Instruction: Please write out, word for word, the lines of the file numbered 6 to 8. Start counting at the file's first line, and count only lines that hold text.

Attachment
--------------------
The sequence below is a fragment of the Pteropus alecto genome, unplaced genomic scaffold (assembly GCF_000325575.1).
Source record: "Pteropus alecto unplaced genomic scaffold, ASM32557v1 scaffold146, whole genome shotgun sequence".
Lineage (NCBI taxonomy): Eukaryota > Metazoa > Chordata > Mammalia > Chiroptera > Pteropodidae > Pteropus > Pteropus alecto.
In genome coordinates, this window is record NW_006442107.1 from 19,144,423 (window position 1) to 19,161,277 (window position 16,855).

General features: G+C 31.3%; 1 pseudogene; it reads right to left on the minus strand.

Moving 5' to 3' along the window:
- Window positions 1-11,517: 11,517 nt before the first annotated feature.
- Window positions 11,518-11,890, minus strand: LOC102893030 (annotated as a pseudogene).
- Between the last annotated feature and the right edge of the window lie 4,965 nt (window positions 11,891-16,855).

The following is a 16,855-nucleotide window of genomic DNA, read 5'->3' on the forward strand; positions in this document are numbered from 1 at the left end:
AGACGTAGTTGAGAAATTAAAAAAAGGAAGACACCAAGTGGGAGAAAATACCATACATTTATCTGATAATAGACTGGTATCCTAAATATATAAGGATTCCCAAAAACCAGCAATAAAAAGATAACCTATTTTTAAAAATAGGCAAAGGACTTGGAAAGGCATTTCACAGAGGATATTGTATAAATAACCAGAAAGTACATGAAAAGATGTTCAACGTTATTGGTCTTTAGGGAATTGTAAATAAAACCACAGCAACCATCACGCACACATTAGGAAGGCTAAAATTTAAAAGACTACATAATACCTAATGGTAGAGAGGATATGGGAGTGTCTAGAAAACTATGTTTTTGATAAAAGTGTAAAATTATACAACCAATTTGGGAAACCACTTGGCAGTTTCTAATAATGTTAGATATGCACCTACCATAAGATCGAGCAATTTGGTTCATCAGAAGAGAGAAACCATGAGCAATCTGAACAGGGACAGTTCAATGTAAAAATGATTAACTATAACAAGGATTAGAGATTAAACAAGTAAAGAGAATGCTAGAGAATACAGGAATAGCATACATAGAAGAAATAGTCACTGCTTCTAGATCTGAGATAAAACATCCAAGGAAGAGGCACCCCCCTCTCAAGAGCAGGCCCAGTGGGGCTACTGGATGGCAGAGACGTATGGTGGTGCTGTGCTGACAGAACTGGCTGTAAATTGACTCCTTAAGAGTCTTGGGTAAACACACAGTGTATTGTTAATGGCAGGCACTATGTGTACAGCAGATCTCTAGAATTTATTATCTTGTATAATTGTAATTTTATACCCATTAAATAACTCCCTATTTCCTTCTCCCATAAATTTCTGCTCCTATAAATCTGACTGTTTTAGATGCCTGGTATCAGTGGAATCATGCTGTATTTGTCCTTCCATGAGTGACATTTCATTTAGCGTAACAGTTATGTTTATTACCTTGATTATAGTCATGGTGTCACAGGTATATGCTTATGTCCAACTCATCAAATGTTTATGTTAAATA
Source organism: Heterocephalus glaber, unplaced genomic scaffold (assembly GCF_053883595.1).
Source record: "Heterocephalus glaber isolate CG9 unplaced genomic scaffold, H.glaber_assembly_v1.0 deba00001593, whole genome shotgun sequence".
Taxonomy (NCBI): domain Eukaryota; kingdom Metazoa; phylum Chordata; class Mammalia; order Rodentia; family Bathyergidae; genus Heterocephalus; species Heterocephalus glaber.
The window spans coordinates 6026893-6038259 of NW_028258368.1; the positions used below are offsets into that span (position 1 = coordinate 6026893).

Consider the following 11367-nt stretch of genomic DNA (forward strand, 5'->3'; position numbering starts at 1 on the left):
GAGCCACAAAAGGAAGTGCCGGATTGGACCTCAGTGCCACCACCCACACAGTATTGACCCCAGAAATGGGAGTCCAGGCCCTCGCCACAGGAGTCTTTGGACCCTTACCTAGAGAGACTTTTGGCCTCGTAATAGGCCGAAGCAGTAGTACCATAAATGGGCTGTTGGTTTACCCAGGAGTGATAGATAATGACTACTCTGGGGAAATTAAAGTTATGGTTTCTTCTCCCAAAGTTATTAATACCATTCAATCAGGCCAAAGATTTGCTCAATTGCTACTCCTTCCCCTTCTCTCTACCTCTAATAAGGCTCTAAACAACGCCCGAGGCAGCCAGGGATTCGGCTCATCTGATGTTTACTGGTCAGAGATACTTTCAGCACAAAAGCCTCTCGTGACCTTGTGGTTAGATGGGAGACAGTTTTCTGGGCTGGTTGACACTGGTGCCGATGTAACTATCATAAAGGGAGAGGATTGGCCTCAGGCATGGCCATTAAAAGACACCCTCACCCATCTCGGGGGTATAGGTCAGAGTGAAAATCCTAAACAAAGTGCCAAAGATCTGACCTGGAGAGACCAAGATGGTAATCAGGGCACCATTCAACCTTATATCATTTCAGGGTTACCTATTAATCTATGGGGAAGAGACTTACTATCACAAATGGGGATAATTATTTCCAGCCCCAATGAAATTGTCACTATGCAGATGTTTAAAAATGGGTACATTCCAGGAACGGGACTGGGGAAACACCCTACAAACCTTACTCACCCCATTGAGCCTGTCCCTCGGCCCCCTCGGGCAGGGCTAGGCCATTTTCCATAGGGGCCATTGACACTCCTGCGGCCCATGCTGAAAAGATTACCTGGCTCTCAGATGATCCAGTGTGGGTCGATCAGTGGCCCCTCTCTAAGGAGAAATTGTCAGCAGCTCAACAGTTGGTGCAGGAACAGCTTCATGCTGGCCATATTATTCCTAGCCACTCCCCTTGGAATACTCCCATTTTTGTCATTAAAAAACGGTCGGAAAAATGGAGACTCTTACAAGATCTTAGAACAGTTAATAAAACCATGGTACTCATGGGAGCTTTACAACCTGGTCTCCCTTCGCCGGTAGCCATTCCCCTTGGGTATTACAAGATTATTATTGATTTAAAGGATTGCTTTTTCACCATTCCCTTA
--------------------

Moving 5' to 3' along the window:
- Window positions 1-11,517: 11,517 nt before the first annotated feature.
- Window positions 11,518-11,890, minus strand: LOC102893030 (annotated as a pseudogene).